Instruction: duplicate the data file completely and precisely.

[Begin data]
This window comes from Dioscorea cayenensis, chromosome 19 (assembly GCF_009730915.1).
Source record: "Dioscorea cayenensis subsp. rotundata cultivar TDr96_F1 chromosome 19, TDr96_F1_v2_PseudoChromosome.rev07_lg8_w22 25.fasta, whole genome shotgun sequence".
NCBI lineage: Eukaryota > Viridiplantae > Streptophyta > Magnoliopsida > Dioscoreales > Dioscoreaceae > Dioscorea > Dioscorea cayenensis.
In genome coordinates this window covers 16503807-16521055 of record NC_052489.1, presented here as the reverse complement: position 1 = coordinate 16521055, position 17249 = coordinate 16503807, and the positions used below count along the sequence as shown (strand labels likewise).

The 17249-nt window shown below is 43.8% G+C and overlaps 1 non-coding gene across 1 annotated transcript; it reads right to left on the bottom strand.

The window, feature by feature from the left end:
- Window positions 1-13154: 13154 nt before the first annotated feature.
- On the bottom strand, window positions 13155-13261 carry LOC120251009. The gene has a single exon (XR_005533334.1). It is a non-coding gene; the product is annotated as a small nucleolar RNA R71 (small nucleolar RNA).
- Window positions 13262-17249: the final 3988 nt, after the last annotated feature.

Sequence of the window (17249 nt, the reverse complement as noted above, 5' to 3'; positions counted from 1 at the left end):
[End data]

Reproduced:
This window comes from Dioscorea cayenensis, chromosome 19 (assembly GCF_009730915.1).
Source record: "Dioscorea cayenensis subsp. rotundata cultivar TDr96_F1 chromosome 19, TDr96_F1_v2_PseudoChromosome.rev07_lg8_w22 25.fasta, whole genome shotgun sequence".
NCBI lineage: Eukaryota > Viridiplantae > Streptophyta > Magnoliopsida > Dioscoreales > Dioscoreaceae > Dioscorea > Dioscorea cayenensis.
In genome coordinates this window covers 16503807-16521055 of record NC_052489.1, presented here as the reverse complement: position 1 = coordinate 16521055, position 17249 = coordinate 16503807, and the positions used below count along the sequence as shown (strand labels likewise).

The 17249-nt window shown below is 43.8% G+C and overlaps 1 non-coding gene across 1 annotated transcript; it reads right to left on the bottom strand.

The window, feature by feature from the left end:
- Window positions 1-13154: 13154 nt before the first annotated feature.
- On the bottom strand, window positions 13155-13261 carry LOC120251009. The gene has a single exon (XR_005533334.1). It is a non-coding gene; the product is annotated as a small nucleolar RNA R71 (small nucleolar RNA).
- Window positions 13262-17249: the final 3988 nt, after the last annotated feature.

Sequence of the window (17249 nt, the reverse complement as noted above, 5' to 3'; positions counted from 1 at the left end):